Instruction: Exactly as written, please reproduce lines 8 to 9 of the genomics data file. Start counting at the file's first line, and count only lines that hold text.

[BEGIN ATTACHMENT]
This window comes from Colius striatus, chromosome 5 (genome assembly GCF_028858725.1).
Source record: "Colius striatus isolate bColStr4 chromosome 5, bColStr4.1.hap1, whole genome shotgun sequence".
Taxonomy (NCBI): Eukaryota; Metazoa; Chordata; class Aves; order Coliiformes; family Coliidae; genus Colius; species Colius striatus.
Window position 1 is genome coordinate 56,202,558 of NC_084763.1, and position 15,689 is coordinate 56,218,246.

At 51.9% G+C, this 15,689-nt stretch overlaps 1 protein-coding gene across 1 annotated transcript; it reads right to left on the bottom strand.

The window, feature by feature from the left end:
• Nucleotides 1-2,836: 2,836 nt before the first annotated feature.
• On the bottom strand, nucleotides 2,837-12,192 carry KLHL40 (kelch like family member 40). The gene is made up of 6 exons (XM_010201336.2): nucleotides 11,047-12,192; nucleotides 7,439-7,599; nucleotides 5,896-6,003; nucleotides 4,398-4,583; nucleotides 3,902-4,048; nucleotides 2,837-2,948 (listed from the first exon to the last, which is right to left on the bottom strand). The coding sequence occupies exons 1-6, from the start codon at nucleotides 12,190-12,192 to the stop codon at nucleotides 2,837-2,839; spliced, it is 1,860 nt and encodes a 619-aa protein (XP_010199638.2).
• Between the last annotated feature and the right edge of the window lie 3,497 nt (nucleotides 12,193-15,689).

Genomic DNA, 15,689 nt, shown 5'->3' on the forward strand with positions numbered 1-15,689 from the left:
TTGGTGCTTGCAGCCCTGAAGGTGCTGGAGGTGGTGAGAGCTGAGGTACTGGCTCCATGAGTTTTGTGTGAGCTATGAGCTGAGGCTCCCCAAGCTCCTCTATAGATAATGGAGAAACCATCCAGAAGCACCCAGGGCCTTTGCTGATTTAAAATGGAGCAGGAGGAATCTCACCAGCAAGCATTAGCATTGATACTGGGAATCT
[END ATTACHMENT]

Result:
• On the bottom strand, nucleotides 2,837-12,192 carry KLHL40 (kelch like family member 40). The gene is made up of 6 exons (XM_010201336.2): nucleotides 11,047-12,192; nucleotides 7,439-7,599; nucleotides 5,896-6,003; nucleotides 4,398-4,583; nucleotides 3,902-4,048; nucleotides 2,837-2,948 (listed from the first exon to the last, which is right to left on the bottom strand). The coding sequence occupies exons 1-6, from the start codon at nucleotides 12,190-12,192 to the stop codon at nucleotides 2,837-2,839; spliced, it is 1,860 nt and encodes a 619-aa protein (XP_010199638.2).
• Between the last annotated feature and the right edge of the window lie 3,497 nt (nucleotides 12,193-15,689).